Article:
When I returned after high school in 1982, I realised that there were a lot of problems and there was a lot of gap between my community and others. I worked in the Kolar goldfields for almost 10 years. Then I moved to Andhra Pradesh.
In the ’90s, the press began to highlight this issue. The Manual Scavening Eradication Act, a new legislation, was enacted in 1993. Our scavenging movement contributed to it though we were not consulted directly. At that time, I used to write letters to Members of Parliament and the then Prime Ministers, VP Singh and PV Narasimha Rao. I never got a reply from VP Singh but it was then that Rao made the first announcements from the Red Fort. After that, every Prime Minister announces from the Red Fort that scavenging is a national shame. It has become a fashion. Even Prime Minister Narendra Modi announced it in his first year. Because of Swachh Bharat, he does not feel the need to announce it anymore.
What is the total number of people today in India who earn a living by manual scavenging?
There are about 1.8 lakh people who still carry night soil. Those who are septic tank cleaners, sewer line cleaners and railway track cleaners are not enumerated even now. The new Act is called the 2013 Manual Scavenging Act. We tried to amend it in 2010 by the Samajik ChetnaYatra. The then Minister for Social Justice, Mukul Wasnik, called us and set up four task forces. Perhaps they found our recommendations too strong and difficult to implement but they did incorporate some suggestions from our draft. We had suggested punishment for public servants who employ manual scavengers and allow the practice to continue in their districts.
Is the new Act good?
The new Act is good compared to the old one but it is of no use if no bureaucrat is going to implement the penal provisions in the new legislation. In four years, no bureaucrat has filed a single case anywhere. Not a single person has been sent to jail for employing manual scavengers.
What is the position of those employed in manual scavenging in the social hierarchy of our country?
All of them are Dalits and 93 percent are women.
What do they get paid?
They get Rs 30 to Rs 50 per house across the country.
Do you see any hope for these cleaners?
Yes, there is hope and they are dumping their baskets and leaving in some places. If there is political will, we can eradicate this practice totally. The problem is the lack of political will.
Will an Indian being selected for the Magsaysay Award serve as a wake-up call for the government and galvanise it to do something positive?
Definitely, but there is an ideological problem. Caste is a major barrier in improving the lives of scavengers. Caste is the root cause of scavenging. Toilet construction is sanitation. Liberation of workers engaged in scavenging is a democratic people’s movement. These are two different things. We need to understand that manual scavenging is not going to be eradicated by blind construction of toilets. And those toilets are going to have septic tanks because there is no proper underground drainage system and ultimately people will die. It will be detrimental. Finally, people matter in democracy as people are coming out and speaking about this issue.
A few years back, you had shared with me your experience of finding evidence of manual scavenging in the Army cantonment in Ambala?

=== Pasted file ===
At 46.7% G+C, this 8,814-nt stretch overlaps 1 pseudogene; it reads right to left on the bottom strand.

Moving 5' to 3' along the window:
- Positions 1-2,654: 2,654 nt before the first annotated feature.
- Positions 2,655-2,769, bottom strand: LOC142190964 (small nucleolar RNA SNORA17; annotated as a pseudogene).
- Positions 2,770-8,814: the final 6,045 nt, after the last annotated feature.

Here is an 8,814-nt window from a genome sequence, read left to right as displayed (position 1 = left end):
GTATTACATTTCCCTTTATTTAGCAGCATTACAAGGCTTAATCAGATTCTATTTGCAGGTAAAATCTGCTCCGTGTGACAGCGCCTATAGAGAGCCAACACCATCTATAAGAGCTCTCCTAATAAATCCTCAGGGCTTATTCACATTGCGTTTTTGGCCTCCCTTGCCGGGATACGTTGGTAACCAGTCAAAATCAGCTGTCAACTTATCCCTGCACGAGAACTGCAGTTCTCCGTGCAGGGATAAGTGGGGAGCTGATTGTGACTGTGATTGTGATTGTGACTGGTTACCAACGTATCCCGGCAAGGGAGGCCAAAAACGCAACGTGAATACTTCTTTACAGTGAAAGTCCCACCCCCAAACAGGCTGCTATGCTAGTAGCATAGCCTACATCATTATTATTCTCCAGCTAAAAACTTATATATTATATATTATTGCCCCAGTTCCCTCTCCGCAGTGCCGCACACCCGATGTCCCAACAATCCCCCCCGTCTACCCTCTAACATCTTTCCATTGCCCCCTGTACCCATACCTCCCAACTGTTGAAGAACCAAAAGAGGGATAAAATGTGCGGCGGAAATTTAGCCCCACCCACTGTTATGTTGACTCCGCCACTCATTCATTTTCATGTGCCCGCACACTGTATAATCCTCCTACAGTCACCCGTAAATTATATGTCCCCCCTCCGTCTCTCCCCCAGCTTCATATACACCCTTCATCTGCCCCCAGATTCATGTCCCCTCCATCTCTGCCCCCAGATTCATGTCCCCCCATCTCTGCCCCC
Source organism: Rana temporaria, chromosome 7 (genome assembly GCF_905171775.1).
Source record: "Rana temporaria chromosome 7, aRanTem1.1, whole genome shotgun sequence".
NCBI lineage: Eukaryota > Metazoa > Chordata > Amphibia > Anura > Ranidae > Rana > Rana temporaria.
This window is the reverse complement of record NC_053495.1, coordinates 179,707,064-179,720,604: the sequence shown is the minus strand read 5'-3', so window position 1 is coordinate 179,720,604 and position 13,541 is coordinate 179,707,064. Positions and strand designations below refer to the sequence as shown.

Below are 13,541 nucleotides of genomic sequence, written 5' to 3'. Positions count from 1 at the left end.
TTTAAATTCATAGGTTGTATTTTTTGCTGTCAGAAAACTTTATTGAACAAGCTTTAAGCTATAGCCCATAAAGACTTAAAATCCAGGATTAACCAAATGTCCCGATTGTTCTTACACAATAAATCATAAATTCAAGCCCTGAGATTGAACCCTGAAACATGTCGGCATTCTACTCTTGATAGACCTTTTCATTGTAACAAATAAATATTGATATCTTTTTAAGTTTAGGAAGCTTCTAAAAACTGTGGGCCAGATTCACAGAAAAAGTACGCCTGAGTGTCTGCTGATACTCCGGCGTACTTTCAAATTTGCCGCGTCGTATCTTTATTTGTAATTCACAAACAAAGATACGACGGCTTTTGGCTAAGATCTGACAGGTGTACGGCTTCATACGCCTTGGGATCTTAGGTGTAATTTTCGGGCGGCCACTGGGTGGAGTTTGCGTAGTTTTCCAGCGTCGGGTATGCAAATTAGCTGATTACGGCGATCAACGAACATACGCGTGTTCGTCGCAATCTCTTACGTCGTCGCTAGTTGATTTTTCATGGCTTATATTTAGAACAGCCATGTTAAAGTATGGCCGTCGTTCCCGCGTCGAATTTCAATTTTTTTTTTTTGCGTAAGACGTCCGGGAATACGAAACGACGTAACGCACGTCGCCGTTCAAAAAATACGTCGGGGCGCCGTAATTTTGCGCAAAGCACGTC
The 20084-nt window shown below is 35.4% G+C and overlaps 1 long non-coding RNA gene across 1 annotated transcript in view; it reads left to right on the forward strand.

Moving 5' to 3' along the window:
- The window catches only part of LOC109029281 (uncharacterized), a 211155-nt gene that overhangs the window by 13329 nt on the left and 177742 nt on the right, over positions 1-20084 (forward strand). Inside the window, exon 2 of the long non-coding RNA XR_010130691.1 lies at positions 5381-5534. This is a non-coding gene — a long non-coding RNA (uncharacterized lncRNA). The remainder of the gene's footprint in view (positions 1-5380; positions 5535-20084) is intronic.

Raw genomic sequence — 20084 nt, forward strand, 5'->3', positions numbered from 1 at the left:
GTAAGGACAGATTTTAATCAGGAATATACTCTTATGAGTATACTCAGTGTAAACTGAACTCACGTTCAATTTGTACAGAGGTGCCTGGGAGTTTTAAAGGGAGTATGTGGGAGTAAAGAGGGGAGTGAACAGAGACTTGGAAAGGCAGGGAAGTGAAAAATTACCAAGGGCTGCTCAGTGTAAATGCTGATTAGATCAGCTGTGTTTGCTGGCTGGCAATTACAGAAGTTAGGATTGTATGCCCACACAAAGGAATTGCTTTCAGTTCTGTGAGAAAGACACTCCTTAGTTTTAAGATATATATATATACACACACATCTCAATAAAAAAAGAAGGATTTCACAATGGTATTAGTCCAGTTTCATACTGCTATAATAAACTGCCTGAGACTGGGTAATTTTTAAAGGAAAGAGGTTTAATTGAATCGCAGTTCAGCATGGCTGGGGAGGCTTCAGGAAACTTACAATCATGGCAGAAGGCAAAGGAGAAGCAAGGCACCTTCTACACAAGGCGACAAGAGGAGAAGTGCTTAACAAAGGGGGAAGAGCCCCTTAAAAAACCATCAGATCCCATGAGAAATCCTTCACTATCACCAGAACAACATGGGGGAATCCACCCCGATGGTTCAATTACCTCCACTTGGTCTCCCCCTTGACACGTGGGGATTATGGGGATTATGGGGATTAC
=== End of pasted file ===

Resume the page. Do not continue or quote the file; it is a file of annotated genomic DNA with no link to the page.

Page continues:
We don’t know how many scavengers are working in the Army. We found that manual scavenging is going on in Army cantonments in Ambala and Nasirabad in Rajasthan.
What is your ultimate dream?
We want to see that no human being is cleaning human excreta anywhere in the world. Bihar, Gujarat, Jammu and Kashmir, Madhya Pradesh, Uttarakhand, Uttar Pradesh are the worst but the number of persons engaged in scavenging is the most in Uttar Pradesh. We have submitted a memorandum to all the collectors. The Prime Minister’s Office, the defence minister and the railways minister were respondents in the case we filed in the Supreme Court in 2003. The case went on till 2014.
What did the Supreme Court recommend?
The Supreme Court recommended a compensation of Rs 10 lakh to the next of kin of a person who dies in a sewer line or septic tank but the problem is that they are not getting compensation.
We identified 1,370 claimants whose relatives had died while cleaning septic tanks and sewer lines but the government gave compensation to only 36 people and that too not the full amount of Rs 10 lakh. They gave Rs 10 lakh compensation to only one or two people. Most got only Rs 2-3 lakh.
The Tamil Nadu government challenged this in the Supreme Court, arguing that there is no reason they should give compensation if somebody dies in the sewer line. The case got dismissed in May this year.
Do neighbouring countries also face the problem of manual scavenging?
We have some data from Bangladesh and Nepal which indicates that manual scavenging is still going on.
What are your other interests?
I just read newspapers and books.
Who has inspired you in life?
I read Ambedkar and Martin Luther King. I try to understand human society through Ambedkar. It has given me the strength to fight against all forms of discrimination, not just caste.
How about Gandhi?
Gandhi glorified scavenging, so I have a difference of opinion with him. He likened a safai karamchari to his mother. He said that a scavenger should be placed above his mother as she cleans him but a scavenger cleans the human excreta of the entire society and said that he hoped to be reborn in a family of scavengers. Even the present prime minister when he was chief minister of Gujarat said that scavenging is a spiritual experience.
There was an ideological fight between Ambedkar and Gandhi on this issue. Ambedkar called upon people to give up scavenging. He said, “Jhadoo chchodo, kalam pakdo, dead carcasses uthana bund karo.” (Leave the broom, pick up a pen, stop lifting carcasses.) We have always had an ideological fight in our country on this issue.